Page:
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Toronto, AL M5N 2M7
Ph: 416-483-2654
Fax: 416-483-2654

Child Orthopedics
Spine - Cervical
Spine - Lumbar
Spine - Thoracic

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About a year ago I had a total hip replacement. My hip pain is much better but now I'm starting to have pain along the front of my groin and thigh. Could this be from the new joint?

There are many possible causes for thigh pain. The joint replacement is certainly one. But both systemic and musculoskeletal problems can refer pain to the anterior thigh. For example, throbbing pain can be a sign of a vascular problem. Atherosclerosis in the blood vessels of your legs can limit the blood supply causing pain.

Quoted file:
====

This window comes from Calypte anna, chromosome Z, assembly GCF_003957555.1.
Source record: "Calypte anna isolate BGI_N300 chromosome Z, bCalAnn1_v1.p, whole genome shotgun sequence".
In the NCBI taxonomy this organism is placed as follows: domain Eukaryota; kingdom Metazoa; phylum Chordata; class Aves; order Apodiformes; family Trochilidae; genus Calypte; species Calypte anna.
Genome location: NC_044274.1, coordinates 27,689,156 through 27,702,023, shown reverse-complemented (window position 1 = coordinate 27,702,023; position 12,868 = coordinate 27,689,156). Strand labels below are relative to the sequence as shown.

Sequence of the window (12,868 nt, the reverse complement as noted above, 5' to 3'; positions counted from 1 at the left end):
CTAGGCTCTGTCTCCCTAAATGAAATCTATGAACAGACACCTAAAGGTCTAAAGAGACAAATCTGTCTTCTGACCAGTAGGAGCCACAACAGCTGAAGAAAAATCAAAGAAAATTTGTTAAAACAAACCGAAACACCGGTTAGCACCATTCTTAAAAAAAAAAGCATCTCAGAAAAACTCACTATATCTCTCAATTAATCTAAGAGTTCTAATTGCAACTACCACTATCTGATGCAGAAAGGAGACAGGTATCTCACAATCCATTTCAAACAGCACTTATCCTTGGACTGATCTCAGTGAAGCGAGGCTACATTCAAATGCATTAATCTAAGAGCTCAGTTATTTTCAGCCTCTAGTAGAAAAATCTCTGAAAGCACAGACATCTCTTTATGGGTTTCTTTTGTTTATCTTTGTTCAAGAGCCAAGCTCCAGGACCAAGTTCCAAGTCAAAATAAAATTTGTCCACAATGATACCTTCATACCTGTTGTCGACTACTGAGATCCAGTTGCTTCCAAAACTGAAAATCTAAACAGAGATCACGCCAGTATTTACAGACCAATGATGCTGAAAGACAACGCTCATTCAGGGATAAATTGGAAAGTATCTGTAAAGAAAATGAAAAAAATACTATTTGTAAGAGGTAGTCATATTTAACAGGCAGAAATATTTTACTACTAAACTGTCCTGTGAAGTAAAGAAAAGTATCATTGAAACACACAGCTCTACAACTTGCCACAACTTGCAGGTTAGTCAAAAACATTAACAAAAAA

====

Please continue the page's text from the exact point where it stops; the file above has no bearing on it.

Other systemic causes of anterior thigh pain include kidney stones, tumors, abscess, diabetes, and chronic use of alcohol. Less often, thigh pain may be the first symptom of an inguinal hernia.

On the musculoskeletal side, spinal stenosis (narrowing of the spinal canal) can cause anterior thigh pain. So can fractures or stress reactions from osteoporosis, sacroiliac joint problems, and nerve compression.

A medical doctor will need to examine you to diagnose the cause. An X-ray will be taken to check the status of your implant. The type of pain and its location will help the physician find the cause.


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